or subscribe to our
Twitter service


Undernews is the online report of the Progressive Review, edited by Sam Smith, who covered Washington during all or part of ten of America's presidencies and who has edited alternative journals since 1964. The Review, which has been on the web since 1995, is now published from Freeport, Maine. We get over 5 million article visits a year. See for full contents of our site

February 6, 2010


Chicago Tribune - The newly minted Democratic nominee for lieutenant governor said Wednesday he doesn't think a 2005 domestic battery arrest should hurt him in the fall general election, although records in the case raise questions about his version of events.

Scott Lee Cohen, a pawnbroker who was the surprise winner in the little-publicized contest among half a dozen candidates, had previously disclosed the arrest. He described it Wednesday as an argument with his drunken girlfriend and said he didn’t lay a hand on her, though she called the police and had him taken into custody.

But the official police and court records show that the woman alleged Cohen put a knife to her throat and pushed her head against the wall.

In their October 14 arrest report detailing the complaint from the 24-year-old woman, Chicago police noted they observed "mild abrasions from knife wound" on her neck. They also noted 'minor scars on her hand from her trying to defend herself against the arrestee swinging the knife at her.' The report notes the woman was seen by ambulance personnel but not taken to a hospital.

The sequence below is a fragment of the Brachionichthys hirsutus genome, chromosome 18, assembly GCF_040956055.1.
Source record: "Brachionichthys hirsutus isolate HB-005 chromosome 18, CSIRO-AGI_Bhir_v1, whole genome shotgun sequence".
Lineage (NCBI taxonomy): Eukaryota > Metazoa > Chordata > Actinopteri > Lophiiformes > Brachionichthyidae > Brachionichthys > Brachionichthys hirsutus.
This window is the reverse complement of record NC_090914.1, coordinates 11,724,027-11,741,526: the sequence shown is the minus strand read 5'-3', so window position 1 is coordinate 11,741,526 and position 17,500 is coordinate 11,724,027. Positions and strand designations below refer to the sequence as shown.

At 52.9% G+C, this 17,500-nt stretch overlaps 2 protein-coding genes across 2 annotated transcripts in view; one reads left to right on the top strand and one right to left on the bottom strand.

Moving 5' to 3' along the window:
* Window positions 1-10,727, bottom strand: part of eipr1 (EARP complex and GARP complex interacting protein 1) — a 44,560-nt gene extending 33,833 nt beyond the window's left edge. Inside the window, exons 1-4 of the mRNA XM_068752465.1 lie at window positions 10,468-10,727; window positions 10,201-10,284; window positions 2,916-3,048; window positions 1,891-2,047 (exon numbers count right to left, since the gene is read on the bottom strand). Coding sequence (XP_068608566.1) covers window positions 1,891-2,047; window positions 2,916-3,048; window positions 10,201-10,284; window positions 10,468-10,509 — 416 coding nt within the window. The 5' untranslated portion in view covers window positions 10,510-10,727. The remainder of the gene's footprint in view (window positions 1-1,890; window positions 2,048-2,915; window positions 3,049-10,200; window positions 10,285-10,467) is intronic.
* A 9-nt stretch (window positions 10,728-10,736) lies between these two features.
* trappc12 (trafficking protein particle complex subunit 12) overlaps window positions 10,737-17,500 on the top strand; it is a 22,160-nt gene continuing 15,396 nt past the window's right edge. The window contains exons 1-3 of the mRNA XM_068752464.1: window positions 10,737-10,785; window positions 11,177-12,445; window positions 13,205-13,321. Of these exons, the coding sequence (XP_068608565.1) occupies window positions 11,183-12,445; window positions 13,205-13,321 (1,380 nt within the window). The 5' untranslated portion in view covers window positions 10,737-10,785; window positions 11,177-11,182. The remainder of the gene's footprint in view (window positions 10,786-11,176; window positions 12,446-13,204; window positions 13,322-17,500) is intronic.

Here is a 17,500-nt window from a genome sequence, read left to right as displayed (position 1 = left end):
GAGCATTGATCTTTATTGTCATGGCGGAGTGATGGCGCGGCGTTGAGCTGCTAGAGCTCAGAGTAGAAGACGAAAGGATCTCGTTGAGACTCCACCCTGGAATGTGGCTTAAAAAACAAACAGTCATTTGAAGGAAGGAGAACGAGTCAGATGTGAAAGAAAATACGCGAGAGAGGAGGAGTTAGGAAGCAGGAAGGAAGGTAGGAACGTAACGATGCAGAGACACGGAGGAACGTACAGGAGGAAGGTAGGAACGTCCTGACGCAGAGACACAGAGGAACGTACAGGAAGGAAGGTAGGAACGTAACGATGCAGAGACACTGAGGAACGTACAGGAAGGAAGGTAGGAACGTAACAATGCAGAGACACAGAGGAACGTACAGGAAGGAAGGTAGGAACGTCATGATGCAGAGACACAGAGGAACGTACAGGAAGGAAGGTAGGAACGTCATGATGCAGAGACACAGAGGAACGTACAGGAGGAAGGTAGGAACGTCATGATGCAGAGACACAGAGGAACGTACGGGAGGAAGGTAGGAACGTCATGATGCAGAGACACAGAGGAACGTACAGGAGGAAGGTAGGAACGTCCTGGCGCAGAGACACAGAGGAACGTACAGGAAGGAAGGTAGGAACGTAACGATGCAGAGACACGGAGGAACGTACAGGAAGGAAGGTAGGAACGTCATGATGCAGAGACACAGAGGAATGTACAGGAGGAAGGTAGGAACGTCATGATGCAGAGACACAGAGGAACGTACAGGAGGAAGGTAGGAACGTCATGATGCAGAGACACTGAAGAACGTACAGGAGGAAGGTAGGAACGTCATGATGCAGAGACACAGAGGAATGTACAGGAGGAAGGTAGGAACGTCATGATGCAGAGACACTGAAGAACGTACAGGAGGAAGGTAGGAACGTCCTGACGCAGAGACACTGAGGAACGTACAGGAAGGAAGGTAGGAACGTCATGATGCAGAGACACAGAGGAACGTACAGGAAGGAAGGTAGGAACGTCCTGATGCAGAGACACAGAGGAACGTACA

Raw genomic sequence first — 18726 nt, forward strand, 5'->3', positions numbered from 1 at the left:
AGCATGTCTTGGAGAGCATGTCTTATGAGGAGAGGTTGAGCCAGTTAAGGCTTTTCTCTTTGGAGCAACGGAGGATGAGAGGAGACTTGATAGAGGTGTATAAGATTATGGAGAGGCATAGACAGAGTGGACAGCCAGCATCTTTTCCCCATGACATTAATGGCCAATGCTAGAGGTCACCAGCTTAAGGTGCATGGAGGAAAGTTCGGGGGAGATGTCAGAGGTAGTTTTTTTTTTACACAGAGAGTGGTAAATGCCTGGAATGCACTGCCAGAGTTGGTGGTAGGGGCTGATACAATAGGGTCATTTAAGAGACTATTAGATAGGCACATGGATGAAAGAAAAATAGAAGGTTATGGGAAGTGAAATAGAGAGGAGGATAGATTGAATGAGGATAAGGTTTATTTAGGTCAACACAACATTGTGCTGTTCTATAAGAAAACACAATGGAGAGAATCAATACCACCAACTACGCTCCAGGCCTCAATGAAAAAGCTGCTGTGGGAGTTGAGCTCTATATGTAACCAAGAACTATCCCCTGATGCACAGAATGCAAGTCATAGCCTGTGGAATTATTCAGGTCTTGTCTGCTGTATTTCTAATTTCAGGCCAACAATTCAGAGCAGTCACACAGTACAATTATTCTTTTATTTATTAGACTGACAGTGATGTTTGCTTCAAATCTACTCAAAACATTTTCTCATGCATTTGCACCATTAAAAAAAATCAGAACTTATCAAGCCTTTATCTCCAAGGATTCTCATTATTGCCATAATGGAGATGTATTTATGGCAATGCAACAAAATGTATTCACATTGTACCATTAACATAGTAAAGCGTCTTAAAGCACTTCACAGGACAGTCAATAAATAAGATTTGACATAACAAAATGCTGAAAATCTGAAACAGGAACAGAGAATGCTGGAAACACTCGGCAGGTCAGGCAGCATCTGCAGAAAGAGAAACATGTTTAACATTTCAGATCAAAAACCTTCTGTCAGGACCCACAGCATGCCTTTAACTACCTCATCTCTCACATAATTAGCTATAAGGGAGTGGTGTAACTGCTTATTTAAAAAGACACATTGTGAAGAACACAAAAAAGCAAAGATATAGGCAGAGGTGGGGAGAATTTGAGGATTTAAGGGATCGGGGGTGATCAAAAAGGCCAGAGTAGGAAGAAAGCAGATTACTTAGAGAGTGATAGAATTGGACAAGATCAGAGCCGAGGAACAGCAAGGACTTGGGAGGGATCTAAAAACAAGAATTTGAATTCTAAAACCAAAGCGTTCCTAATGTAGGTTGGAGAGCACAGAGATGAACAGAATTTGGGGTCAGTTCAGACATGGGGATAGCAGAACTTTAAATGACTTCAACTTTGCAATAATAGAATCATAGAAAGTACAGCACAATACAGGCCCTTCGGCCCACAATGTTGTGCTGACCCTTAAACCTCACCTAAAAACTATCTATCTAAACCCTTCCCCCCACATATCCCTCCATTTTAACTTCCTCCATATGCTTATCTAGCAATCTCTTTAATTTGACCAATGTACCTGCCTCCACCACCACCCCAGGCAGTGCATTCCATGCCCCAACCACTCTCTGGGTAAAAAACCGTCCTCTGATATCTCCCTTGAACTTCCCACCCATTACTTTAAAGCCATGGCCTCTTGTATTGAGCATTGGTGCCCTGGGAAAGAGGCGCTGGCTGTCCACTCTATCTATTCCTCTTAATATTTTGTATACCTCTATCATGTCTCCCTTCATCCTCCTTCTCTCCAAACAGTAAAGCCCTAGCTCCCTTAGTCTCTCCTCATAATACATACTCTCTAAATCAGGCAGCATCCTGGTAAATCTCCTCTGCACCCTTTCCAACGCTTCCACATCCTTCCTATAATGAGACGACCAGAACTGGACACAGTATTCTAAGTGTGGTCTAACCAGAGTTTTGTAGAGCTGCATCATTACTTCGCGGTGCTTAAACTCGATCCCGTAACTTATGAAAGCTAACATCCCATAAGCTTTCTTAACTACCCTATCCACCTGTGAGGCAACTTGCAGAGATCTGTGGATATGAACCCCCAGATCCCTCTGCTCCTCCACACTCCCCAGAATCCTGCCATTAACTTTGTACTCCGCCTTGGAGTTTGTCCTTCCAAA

The case was dropped a month later when the woman did not show up for a court date.

Also, public records show that the alleged victim, Scott's 24-year-old girlfriend at the time, was a prostitute. Six months before the October 2005 incident, she had been arrested after a police investigation of a Glenview massage parlor. She later pleaded guilty to a charge of prostitution.

Through a spokesman Cohen said he did not know at the time that the woman was a prostitute and that she had told him she worked as a "massage therapist."

Cohen's spokesman said the woman's accusations about the assault were false, and pointed to the fact that the case was dropped as evidence that complaint was baseless.

"These are accusations of what she says happened, but that is not what happened," said campaign spokesman Phil Molfese.

Molfese said that he doubted that the marks on the woman's neck that were noted by the arresting officers could have been made by a knife, and Cohen stands by his claim that he did not touch the woman.

"Those abrasions, we don't know where they came from," Molfese said.


Post a Comment

Links to this post:

Create a Link

<< Home